In the course of communication with ForUm's readers, the ambassador told about his impressions of Ukraine and about Ukraine's future in the European Union. Simon Smith takes interest in Ukrainian music and museums and often takes Kyiv metro.
Here is the text of the conference:
Vasyl, Ismail city: Good day, Mr. Ambassador. Though you have not stayed in Ukraine for a long time, what are your personal impressions of Ukraine, its people and culture? How do you estimate current realities in Ukraine? What would you recommend us in times of need? The majority of Ukrainians stand for European integration (we've been with Russia for 300 years and we know what to expect in case of 'reunion'). What can Ukraine expect from Britain regarding the eurointegration?
- Good day. I arrived in Ukraine in September of 2012. My impressions are positive so far. I have an impression to live among frank people who freely express their opinions, are enthusiasts about a lot of things and want their country to realise its full potential. Ukraine is a very interesting country and I am lucky to work here. My only complaint at the moment is that when I visit museums, I have an impression that museum staff are not very welcoming to the visitors.
As for European integration, the UK government supports and welcomes Ukraine's future in the European Union. We are convinced that the prospects of the EU membership can help stimulate necessary political and economic reforms, which in turn will provide guarantees for security and prosperity in the future.
Volodymyr: Who or what can impede Ukraine to follow the course of European integration?
- After all, it is an issue for the Ukrainian people and politicians they elect. If your decision-makers adopt and implement reforms required for the EU membership, I believe nobody and nothing can impede Ukraine’s progress.
Viktor: Good day, Mr. Ambassador. According to mass media, Great Britain may withdraw from the EU membership. Thus, is there a point for Ukraine to try to obtain this membership? Maybe the Customs Union would be more beneficial... WTO membership, for example, has not given much to Ukraine's economy.
- Of course, it would be wiser to move closer to the EU. As Ukraine tries to develop its potential, for example, in the agriculture and energy sectors, it will achieve much more progress if it has access to the EU single market as well as the European institutions, standards and rules. For over 60 years of its existence the European Union has guaranteed security and peace for many independent and sovereign states on the European continent. This is a success story.
Tetyana Laryna: What do think about Premier Cameron's statement on holding a referendum on withdrawal from EU membership? What results can be expected?
- Mr Cameron made very clear that he had never said Britain would turn its back on Europe. His speech was about change in the European Union which will make it stronger and better. I am confident that if the British people have accurate information, then they will decide in favour of the benefits that the EU membership entails.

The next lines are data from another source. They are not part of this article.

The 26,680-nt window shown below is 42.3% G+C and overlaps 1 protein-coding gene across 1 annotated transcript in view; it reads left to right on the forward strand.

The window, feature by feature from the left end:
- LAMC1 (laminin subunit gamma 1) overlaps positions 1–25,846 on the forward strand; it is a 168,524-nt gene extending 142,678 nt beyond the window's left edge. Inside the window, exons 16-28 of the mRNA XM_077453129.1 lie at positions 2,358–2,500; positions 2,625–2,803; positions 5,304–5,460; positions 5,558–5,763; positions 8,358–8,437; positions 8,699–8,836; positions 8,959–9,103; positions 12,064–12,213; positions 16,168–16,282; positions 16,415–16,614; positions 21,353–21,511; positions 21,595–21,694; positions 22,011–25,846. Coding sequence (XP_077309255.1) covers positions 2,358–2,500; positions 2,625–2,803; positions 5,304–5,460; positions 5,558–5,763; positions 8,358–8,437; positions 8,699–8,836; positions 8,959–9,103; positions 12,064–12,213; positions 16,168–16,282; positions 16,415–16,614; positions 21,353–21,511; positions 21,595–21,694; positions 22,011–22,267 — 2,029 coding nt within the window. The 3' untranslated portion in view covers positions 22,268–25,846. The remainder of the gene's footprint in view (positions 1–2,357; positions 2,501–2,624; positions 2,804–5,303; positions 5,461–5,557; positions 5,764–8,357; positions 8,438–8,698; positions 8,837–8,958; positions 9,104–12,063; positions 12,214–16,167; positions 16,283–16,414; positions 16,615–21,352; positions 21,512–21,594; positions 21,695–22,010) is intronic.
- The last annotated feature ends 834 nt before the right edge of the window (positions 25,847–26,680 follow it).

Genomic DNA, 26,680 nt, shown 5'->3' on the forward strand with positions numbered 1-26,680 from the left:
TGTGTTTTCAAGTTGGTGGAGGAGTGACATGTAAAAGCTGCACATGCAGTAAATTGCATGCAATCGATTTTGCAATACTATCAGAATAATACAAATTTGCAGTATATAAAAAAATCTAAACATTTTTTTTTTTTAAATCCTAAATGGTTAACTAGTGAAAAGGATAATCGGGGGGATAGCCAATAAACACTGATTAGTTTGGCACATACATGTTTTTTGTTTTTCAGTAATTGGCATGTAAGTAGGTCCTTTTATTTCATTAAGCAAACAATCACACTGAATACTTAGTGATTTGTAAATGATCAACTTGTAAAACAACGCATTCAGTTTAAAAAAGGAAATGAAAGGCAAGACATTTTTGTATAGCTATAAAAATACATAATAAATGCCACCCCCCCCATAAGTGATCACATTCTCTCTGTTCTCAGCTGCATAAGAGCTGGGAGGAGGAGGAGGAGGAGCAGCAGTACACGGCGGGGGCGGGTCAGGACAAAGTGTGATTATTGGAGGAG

Pavlo: Why is it so difficult to get a British visa? You let in ignorant citizens of the Middle East, who bring conflicts and chaos, but you reject normal qualified workers.
- According to the latest available statistics, 91% of Ukrainians who applied for a British visa successfully obtained it. It is always important to follow the procedure and instructions of the visa application process. I agree that sometimes it may seem a bit complicated. If you follow all the requirements of the visa application process, including providing sufficient supporting documents, then the statistics shows that there are no substantial obstacles to get a UK visa.
Yuri: What do you think about nationalist party "Freedom" in Ukrainian parliament? Your personal opinion, please.
- "Freedom" (Svoboda) is one of many parties represented in Parliament following the choices made by millions of the Ukrainians at the last year’s parliamentary elections. As any other party of any other parliament in the world, it has a responsibility to behave in a civilized and constructive manner.
Fanat: Were you in Ukraine during Euro-2012? Do you think Ukraine succeeded in holding the championship at proper level? Do you like football? What team do you support?
- Unfortunately, I missed Euro-2012 in Ukraine, as I was not in Ukraine at that time. However, I heard many of my compatriots who visited the tournament saying that it went down in a very positive atmosphere and they came back home with very good impressions. I do like football, and I even play sometimes. I support not a very popular team of a second echelon in Britain, which is Bristol City FC.
Serhiy, Kyiv, 43, IT specialist: Good day. Why do EU countries, including Great Britain, support in Syria tha kind of people, which both France and Britain kill in Mali?
- Britain, as many other partners in the EU, is ready to use all possible options to minimise the impact of a crisis on the lives of the citizens of any country.
Anton, a doctor: In December Ukraine became a non-smoking country. How does Great Britain fight this bad habit?
- At first, some expressed that a ban on smoking in public places would infringe upon citizen's liberties. However, now the majority of British people support anti-smoking legislation, which helps to make the nation healthier. In my opinion, this law has improved atmosphere, for example, in pubs and restaurants, in every sense of this word.
Andriy: Good day. What is your opinion on usage of alternative energy in the EU?